Politics & Economics

International Conference Deliberates On Imprisoned ISIS Militants

Middle East

Member states of the International Coalition gathered on Thursday to discuss the fates of thousands of ISIS militants still being held prisoner across Iraq and Syria.

On Thursday, member states of the International Coalition against ISIS met in Washington DC to discuss a number of pressing issues they face within the context of the on-going fight against the militant group. On top of the agenda was the matter of foreign militants of ISIS still being held across Iraq and Syria.

Although the representatives of most member states agreed that the group remains a threat even after the death of its leader, Abu Bakr al-Baghdadi, there have been disagreements on how to handle some 10,000 ISIS militants and thousands of other family members being held in the region.

Those who support the repatriation of the militants to their home countries represented one of the main positions in the conference. This positions, represented by the United States, argued that countries around the world, especially within the European Union, should repatriate their citizens who joined the group. Officials said that the burden is too much for Iraq to carry and warned that the group could recoup its power in the event of prison breaks, just as it did in the past.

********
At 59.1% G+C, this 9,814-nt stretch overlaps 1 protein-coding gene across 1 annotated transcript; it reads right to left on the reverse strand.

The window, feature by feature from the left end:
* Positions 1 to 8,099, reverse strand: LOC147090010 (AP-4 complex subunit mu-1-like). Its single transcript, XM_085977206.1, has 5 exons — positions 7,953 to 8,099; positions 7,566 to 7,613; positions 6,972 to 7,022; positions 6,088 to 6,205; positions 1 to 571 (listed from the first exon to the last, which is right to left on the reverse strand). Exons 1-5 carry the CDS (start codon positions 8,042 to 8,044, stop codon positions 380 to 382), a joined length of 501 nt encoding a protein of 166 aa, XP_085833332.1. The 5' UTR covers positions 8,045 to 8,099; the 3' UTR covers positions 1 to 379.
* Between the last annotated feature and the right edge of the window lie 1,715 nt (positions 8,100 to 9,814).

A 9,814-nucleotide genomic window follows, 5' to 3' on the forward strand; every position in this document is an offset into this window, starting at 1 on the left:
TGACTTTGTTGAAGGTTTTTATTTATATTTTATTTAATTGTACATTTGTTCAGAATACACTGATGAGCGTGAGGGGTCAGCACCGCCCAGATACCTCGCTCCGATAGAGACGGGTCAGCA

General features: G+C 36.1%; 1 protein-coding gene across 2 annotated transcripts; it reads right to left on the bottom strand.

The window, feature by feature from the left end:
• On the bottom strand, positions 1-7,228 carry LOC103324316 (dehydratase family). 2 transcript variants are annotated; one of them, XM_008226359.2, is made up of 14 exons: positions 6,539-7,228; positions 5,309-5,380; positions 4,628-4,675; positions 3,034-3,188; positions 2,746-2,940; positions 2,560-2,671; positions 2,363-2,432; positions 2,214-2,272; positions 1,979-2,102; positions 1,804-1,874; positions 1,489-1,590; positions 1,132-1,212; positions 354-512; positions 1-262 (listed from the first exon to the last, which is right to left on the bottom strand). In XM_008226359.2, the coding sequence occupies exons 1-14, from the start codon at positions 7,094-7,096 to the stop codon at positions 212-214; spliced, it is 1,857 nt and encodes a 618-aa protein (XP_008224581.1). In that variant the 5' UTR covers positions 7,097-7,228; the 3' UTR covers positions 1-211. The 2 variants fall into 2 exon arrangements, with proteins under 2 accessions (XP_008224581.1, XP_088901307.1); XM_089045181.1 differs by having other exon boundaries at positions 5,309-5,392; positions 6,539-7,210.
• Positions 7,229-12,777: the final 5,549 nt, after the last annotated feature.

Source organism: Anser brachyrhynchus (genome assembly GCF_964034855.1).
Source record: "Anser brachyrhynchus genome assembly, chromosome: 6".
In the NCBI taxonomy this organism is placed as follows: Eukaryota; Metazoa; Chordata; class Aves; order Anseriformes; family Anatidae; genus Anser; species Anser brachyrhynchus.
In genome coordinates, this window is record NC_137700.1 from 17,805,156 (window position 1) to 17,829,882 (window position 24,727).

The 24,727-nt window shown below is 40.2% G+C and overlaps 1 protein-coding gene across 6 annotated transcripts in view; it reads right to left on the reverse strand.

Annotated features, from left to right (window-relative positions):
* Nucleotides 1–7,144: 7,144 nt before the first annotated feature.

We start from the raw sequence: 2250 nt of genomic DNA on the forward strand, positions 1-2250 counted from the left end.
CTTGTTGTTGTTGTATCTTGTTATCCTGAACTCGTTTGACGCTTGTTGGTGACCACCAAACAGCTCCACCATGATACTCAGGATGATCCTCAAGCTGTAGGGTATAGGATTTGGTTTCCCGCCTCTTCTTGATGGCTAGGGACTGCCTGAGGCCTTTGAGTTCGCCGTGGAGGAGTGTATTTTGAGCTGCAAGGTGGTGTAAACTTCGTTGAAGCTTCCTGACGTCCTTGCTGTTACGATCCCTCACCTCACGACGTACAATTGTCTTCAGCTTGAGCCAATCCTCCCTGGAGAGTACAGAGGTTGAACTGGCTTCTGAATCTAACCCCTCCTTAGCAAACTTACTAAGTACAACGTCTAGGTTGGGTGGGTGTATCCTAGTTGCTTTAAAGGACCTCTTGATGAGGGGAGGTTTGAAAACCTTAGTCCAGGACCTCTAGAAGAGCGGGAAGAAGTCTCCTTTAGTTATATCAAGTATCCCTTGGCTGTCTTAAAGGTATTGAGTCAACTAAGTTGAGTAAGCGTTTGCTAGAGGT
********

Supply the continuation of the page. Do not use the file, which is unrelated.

Regarding Syria, officials warned that the region remains unstable amidst on-going Turkish operations in northern Syria and that there is a risk of militants escaping, a fear already realised during the mass escape in Ain Issa. In the interim, officials vowed to keep the pressure on ISIS while ensuring that the militants held in Iraq and Syria don’t escape.

The counter-position, supported by the EU and spearheaded by France, argues that the militants should be kept in the countries where they committed their crimes. The general fear among EU states is that some of the militants and most of the supporters cannot have their affiliation with ISIS confirmed beyond reasonable doubt, resulting in relatively small prison sentences. For many EU countries that are grappling with the impacts of the refugee crisis and other political issues, the public backlash towards the repatriation of the militants is not politically expedient.

They may not have much time to deliberate. Although not a formal part of the Coalition, Turkey, whose government says it holds 1,180 ISIS militants from 30 different countries, with another 850 held in the areas under the Operation Peace Spring, recently announced that it will deport these individuals to their home countries even if these countries stripped the individuals in question of their citizenship. The first deportations have commenced this week, but coordination has been shaky, leading to fears that the militants will slip through the cracks.

Regardless of the exact position, the matter of imprisoned ISIS militants is one that needs to be resolved sooner than later. The militants, should they escape, threaten to reform the group and conduct further attacks. Meanwhile, thousands of children born to ISIS militants or abducted by them remain in holding camps, with no challenge against the radicalising influence of the true-believers around them.